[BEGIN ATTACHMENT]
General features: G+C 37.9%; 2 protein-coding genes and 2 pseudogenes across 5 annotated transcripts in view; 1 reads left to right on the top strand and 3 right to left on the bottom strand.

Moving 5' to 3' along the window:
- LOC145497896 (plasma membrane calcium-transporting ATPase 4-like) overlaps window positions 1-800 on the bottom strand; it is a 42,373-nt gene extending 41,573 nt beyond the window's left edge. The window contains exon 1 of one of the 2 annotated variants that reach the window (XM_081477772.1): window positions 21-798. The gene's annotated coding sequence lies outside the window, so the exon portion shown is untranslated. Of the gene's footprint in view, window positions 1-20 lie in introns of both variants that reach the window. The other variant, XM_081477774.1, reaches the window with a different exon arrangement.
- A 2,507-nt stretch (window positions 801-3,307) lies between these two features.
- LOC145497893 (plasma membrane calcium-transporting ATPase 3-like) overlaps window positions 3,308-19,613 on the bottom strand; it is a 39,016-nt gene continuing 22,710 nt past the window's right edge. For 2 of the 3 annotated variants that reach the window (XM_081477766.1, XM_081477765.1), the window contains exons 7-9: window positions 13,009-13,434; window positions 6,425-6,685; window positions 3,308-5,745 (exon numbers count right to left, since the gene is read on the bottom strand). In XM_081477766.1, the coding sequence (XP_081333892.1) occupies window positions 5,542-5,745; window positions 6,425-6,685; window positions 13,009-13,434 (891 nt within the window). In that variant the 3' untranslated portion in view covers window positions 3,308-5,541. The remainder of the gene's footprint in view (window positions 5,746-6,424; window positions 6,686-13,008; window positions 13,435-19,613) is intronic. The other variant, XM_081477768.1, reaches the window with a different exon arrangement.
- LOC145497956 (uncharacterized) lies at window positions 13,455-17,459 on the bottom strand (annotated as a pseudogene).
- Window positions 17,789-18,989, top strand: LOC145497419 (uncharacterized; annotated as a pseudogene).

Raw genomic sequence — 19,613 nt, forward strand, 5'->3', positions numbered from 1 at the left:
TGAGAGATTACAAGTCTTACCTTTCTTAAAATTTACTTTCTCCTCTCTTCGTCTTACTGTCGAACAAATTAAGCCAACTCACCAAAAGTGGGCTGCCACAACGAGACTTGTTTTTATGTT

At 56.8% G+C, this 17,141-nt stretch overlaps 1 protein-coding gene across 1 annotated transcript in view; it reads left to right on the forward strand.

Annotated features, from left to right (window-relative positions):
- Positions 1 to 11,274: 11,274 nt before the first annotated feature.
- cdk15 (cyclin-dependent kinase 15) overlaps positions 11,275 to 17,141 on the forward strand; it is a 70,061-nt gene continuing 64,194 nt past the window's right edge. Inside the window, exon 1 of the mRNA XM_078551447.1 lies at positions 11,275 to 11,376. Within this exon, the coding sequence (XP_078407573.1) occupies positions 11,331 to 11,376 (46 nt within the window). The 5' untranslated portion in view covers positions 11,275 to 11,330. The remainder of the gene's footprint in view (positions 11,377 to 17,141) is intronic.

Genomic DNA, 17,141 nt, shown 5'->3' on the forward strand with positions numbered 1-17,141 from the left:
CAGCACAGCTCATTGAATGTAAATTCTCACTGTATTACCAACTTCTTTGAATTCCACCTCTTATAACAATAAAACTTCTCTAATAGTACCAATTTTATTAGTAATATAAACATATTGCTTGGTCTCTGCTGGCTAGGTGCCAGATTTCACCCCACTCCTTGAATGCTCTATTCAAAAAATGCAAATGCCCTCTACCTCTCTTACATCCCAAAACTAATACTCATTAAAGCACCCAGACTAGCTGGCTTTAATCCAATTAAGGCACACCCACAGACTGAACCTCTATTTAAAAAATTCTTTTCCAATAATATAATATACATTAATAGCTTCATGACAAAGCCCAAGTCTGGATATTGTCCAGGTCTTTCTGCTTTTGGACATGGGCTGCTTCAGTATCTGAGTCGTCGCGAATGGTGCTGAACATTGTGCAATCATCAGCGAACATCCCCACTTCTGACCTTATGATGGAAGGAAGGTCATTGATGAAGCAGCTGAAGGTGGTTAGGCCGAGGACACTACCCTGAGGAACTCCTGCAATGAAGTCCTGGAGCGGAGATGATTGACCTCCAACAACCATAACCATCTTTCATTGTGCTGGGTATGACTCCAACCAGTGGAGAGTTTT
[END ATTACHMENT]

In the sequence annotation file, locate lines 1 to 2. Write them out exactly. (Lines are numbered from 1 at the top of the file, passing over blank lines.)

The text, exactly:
General features: G+C 37.9%; 2 protein-coding genes and 2 pseudogenes across 5 annotated transcripts in view; 1 reads left to right on the top strand and 3 right to left on the bottom strand.

Moving 5' to 3' along the window: